words & photos :: Kristin Schnelten.
Matt Cundy’s life didn’t slow down last March—it came to a screeching, lurching halt. As a graphic designer whose clients run small businesses and produce local events, the need for his services was, in a blink, completely eliminated. It didn’t take long for boredom to set in.
“There was no work, and I had absolutely nothing going on,” he remembers. “But I’d always talked about building something here, just a place to hang out by the water. So I figured, Why not now?”
With his construction experience limited to pallet furniture and customer signage, he turned to YouTube for building instruction: framing, joists, roofing, vapour barrier. “It was hours of videos combined with trial and a lot of error.” Though he may deny it, there must have been some social media inspiration, too. Because the result of his COVID project is a bit, well, #swoonworthy.
Perched atop a knoll overlooking the calm waters of the Beaver River head pond, the tiny, moveable structure has all the elements of exterior chic: a single-pitch black metal roof atop classic board-and-batten siding with a high, linear window, all strung with swooping retro party lights.
Inside, shiplap pine stops short of the ceiling, in an effort to delineate space and increase visual height. But the pièce de résistance—what leads to gasps upon stepping through the door—is a handmade, peaked window, spanning the width of the river-facing wall.
“It’s all about maximizing the view and making the space appear larger. The light just pours in every morning,” says Cundy. “Plus, big windows are sick.” Designed to barely clear a platform bed in its opening arc, the hinged window is simply a sheet of plexiglass surrounded by a strong frame. Fitted with its custom screen, summertime nights are breeze-filled, bug-free and perfect for sleeping.
But Cundy hadn’t intended the shed to be a bedroom. Initially envisioned as a sauna and change room, the project morphed into an insulated, heated would-be office. When temperatures rose and he found his hundred-year-old apartment bedroom stifling, an evening in the new bunkie gave him some reprieve, and he moved in—sleeping there every night, right through November.
“That’s the really cool thing about this project. It’s constantly changing and evolving,” Cundy adds. “It began with boredom, and turned into a really fun creativity project.”
Creative energy is at the heart of Sarah Tacoma’s tiny house. As a busy herbalist, photographer, homesteading mother of three and owner of Bloem Botanicals, she desperately needed an apprentice—an apprentice who, when COVID restrictions arrived, required an isolated shelter separate from the family’s farmhouse.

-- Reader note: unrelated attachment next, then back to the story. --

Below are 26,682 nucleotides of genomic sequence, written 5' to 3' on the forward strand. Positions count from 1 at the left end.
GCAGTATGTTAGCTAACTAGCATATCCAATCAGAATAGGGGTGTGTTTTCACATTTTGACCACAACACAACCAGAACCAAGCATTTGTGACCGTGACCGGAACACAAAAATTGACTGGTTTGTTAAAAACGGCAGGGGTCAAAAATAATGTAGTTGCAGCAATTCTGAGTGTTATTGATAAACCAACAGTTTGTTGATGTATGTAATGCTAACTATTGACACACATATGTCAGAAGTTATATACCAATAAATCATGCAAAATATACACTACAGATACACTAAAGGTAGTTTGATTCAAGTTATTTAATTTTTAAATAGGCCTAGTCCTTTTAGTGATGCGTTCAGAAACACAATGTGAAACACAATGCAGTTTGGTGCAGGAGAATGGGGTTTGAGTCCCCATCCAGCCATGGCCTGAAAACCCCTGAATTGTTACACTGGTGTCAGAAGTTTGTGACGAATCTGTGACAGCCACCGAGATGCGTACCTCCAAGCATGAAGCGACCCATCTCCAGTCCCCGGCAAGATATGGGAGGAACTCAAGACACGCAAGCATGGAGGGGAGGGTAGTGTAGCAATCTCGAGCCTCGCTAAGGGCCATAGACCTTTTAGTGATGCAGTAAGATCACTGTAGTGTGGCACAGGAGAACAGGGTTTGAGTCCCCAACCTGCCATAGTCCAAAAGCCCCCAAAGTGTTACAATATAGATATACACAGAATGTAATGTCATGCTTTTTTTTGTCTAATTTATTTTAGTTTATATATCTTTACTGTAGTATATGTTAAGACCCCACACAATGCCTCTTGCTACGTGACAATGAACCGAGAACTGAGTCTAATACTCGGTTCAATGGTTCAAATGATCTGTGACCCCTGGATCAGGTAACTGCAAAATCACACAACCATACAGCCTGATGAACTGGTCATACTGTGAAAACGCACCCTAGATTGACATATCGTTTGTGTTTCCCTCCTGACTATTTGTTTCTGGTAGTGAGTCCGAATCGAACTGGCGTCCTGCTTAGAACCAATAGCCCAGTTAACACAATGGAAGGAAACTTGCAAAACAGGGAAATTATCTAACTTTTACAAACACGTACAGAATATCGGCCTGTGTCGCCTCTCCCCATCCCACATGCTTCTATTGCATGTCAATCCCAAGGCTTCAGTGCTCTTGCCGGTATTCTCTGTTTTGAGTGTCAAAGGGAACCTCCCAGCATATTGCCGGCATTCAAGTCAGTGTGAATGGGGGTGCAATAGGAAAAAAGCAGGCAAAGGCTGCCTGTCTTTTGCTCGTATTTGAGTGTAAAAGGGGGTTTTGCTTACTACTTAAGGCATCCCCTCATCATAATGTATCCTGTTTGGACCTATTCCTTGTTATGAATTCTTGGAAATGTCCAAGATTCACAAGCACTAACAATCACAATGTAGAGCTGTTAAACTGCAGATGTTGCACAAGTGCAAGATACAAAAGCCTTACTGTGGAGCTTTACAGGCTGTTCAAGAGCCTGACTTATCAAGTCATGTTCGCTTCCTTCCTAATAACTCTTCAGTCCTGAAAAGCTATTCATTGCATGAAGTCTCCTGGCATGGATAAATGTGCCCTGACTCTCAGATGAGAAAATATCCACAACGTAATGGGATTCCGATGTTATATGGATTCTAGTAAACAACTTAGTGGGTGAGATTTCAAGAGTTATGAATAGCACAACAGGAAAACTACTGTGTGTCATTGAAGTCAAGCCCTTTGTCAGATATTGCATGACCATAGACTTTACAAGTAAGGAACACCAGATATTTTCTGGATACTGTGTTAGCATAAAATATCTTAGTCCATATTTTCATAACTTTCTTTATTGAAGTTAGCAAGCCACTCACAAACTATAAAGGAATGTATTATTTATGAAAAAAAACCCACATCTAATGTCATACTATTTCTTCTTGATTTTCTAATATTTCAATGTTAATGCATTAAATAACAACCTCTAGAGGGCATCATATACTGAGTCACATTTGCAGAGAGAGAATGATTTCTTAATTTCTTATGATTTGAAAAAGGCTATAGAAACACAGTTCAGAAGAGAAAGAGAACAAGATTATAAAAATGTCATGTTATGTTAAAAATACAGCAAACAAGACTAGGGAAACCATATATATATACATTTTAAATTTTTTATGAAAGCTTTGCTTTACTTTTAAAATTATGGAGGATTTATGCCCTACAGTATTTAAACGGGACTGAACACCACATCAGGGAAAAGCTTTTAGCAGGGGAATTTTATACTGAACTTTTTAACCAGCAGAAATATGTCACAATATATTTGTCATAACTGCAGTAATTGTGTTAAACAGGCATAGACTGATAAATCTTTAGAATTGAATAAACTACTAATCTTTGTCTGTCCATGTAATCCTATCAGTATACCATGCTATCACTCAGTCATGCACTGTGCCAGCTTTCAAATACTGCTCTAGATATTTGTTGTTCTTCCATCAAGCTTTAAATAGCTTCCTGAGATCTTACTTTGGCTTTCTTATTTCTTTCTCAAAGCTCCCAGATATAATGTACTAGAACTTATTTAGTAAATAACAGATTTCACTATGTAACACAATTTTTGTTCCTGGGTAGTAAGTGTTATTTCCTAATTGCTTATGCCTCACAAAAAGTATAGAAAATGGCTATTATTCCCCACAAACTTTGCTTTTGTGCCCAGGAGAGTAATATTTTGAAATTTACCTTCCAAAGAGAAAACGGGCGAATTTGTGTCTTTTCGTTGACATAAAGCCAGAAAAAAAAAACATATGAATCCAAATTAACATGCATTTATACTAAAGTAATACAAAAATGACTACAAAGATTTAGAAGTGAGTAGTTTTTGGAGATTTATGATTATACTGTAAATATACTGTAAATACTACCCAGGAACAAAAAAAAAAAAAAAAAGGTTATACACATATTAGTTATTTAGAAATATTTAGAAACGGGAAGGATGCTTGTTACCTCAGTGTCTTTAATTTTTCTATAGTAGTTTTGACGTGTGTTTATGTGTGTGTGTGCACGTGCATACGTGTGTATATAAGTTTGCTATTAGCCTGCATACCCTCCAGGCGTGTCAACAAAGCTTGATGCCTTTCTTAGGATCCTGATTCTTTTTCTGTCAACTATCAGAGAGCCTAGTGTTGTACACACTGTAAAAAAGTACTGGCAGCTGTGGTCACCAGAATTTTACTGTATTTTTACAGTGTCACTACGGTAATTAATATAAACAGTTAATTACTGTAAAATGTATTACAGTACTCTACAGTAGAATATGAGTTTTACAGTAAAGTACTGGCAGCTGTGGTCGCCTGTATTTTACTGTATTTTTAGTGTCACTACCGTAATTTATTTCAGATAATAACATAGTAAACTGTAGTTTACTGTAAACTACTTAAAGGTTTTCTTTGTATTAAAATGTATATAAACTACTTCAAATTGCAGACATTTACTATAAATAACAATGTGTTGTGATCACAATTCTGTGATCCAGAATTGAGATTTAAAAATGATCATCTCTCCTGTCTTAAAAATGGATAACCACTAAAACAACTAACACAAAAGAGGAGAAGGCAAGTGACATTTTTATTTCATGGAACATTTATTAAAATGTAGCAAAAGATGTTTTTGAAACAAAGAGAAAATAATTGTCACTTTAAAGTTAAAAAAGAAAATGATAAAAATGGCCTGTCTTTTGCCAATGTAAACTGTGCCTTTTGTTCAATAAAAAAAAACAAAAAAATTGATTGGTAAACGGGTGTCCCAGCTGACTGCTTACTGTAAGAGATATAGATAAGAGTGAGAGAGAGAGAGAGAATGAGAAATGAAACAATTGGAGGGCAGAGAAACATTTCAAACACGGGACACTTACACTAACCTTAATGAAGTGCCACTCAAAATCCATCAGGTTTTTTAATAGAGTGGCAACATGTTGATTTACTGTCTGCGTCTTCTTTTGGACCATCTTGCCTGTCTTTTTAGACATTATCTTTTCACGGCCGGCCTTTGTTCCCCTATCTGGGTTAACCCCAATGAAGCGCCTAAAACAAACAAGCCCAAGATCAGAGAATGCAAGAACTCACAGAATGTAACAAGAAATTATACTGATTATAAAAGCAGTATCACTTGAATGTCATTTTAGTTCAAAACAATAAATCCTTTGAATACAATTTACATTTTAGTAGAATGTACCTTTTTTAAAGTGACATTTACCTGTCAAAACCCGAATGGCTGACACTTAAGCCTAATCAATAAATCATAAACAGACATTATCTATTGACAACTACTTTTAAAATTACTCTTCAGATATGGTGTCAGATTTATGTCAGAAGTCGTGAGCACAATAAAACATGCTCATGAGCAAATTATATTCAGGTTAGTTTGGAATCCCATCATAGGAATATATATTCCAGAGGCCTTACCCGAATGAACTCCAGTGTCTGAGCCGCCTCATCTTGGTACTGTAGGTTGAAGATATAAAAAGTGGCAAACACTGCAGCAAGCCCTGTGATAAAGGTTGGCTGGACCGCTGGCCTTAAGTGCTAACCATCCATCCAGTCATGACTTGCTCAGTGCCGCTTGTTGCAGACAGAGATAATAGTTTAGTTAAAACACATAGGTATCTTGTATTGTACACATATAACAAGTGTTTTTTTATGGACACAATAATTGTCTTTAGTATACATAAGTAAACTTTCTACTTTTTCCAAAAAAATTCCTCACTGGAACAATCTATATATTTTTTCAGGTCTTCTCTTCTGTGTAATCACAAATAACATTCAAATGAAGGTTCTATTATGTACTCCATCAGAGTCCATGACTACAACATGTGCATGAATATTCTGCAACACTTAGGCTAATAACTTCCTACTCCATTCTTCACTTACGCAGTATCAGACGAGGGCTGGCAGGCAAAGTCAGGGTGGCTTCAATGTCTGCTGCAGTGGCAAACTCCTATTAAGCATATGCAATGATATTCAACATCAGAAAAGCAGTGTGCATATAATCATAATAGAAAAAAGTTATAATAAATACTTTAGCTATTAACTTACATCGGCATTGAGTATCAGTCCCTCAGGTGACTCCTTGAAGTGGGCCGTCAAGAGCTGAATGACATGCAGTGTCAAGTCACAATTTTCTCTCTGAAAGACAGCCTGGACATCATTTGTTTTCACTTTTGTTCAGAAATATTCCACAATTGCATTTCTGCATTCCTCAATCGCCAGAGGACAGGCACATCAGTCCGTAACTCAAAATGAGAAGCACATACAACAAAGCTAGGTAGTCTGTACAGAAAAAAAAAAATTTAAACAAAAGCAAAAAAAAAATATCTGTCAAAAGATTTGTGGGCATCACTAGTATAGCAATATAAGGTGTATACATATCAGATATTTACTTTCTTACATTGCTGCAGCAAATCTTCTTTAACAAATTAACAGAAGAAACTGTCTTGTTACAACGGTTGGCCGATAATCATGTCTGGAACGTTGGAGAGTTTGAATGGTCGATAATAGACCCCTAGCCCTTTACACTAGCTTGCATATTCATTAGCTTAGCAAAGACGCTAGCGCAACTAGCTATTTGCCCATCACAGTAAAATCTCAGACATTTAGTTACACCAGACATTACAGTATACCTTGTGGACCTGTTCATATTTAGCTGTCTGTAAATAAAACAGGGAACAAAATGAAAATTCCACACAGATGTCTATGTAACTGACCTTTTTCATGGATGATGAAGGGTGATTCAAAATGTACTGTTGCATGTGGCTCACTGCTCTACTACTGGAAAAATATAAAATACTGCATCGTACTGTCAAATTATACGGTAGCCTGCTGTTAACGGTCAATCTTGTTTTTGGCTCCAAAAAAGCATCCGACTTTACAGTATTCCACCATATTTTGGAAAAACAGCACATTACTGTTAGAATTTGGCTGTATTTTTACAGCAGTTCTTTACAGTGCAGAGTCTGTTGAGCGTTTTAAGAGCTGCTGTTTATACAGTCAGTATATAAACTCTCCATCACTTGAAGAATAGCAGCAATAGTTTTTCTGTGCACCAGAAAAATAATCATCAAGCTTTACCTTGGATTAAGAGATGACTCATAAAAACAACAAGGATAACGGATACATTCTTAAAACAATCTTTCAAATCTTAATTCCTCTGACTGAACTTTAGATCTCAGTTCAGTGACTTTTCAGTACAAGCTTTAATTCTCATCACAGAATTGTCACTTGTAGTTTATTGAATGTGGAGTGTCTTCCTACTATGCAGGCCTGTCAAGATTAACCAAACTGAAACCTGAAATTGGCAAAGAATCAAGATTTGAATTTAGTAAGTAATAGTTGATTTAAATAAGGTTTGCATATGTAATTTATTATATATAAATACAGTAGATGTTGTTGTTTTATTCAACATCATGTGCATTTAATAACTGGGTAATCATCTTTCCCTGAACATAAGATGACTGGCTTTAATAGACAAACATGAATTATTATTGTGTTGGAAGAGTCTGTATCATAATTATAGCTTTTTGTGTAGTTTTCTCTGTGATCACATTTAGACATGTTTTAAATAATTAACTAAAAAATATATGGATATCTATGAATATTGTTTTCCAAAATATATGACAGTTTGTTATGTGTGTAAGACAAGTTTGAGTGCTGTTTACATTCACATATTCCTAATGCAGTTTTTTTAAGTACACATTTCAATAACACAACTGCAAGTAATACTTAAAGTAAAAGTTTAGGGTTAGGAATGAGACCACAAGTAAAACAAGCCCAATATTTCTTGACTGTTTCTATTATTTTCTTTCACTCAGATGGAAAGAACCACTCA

Growing up with a structural engineer father and an extended family filled with contractors, building and remodeling is in Tacoma’s blood. “I’ve been around construction my whole life; the smell of new wood just smells like home,” she says. “I’m always thinking in terms of projects.” Family reunions are work bees, with aunts, uncles and cousins descending on the chosen property to execute a plan—finish an addition, build a deck. “We call them Tacomaramas,” she laughs.
Unsurprisingly, things happen quickly with this family. “I had been thinking about this project for a while, but I don’t bring ideas to my dad until I know I’m ready,” because 72 hours after their initial design conversation, the supplies were on-site and they were breaking ground. Tacomas are, as she understates it, “productive people.”
Five weeks later, the tiny house was complete. The clean, bright space with its high vaulted ceiling has room for a futon, side chair, small refrigerator and counter for a hot plate. The bump-out sleeping chamber, cantilevered from the far wall, is the stuff of every kid’s dream.
“My family is from Holland, and this is a traditional style of bed there; my mother calls it a bedstee.” (Pronounced bedstay.) A single mattress tucks neatly inside the nook, designed with enough headspace for an afternoon lounge with a good novel.
Tacoma’s brother suggested the interior’s aspen plywood sheathing, a non-engineered option with a lower price tag than its stamped counterparts, and he sourced the upcycled door and window. But thrifty choices couldn’t combat the pandemic-fueled exponential rise in material costs. “It cost twice as much to build as it would have last year, but had I waited just one more week to order, it would have been three times the price.”
Even if it came in over budget, the bunkie is no less idyllic in its new home. Hidden in the quiet pine forest of their Kimberley property, tucked between their sauna and chicken coop, it’s just down the fern-lined path from the two studios of Tacoma and her husband, painter David Marshak. It’s a dreamy little enclave of creativity—and endless projects.